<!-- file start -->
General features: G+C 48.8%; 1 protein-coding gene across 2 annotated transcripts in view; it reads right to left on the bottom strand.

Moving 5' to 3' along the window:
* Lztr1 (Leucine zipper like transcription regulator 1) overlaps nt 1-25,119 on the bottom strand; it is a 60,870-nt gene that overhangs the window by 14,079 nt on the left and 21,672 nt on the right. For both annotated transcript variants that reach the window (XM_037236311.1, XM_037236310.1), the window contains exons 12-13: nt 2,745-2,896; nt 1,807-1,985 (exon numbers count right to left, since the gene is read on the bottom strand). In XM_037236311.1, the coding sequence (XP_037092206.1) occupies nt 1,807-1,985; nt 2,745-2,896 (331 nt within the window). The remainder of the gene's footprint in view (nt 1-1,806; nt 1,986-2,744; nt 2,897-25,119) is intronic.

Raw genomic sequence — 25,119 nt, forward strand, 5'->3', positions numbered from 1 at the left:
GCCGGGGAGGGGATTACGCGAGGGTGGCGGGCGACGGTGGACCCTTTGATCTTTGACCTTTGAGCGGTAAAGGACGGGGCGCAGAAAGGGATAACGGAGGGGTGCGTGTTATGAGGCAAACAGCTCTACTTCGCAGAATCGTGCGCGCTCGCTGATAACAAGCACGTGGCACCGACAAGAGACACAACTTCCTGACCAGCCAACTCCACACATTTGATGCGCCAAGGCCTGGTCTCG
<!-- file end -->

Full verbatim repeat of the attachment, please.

General features: G+C 48.8%; 1 protein-coding gene across 2 annotated transcripts in view; it reads right to left on the bottom strand.

Moving 5' to 3' along the window:
* Lztr1 (Leucine zipper like transcription regulator 1) overlaps nt 1-25,119 on the bottom strand; it is a 60,870-nt gene that overhangs the window by 14,079 nt on the left and 21,672 nt on the right. For both annotated transcript variants that reach the window (XM_037236311.1, XM_037236310.1), the window contains exons 12-13: nt 2,745-2,896; nt 1,807-1,985 (exon numbers count right to left, since the gene is read on the bottom strand). In XM_037236311.1, the coding sequence (XP_037092206.1) occupies nt 1,807-1,985; nt 2,745-2,896 (331 nt within the window). The remainder of the gene's footprint in view (nt 1-1,806; nt 1,986-2,744; nt 2,897-25,119) is intronic.

Raw genomic sequence — 25,119 nt, forward strand, 5'->3', positions numbered from 1 at the left:
GCCGGGGAGGGGATTACGCGAGGGTGGCGGGCGACGGTGGACCCTTTGATCTTTGACCTTTGAGCGGTAAAGGACGGGGCGCAGAAAGGGATAACGGAGGGGTGCGTGTTATGAGGCAAACAGCTCTACTTCGCAGAATCGTGCGCGCTCGCTGATAACAAGCACGTGGCACCGACAAGAGACACAACTTCCTGACCAGCCAACTCCACACATTTGATGCGCCAAGGCCTGGTCTCG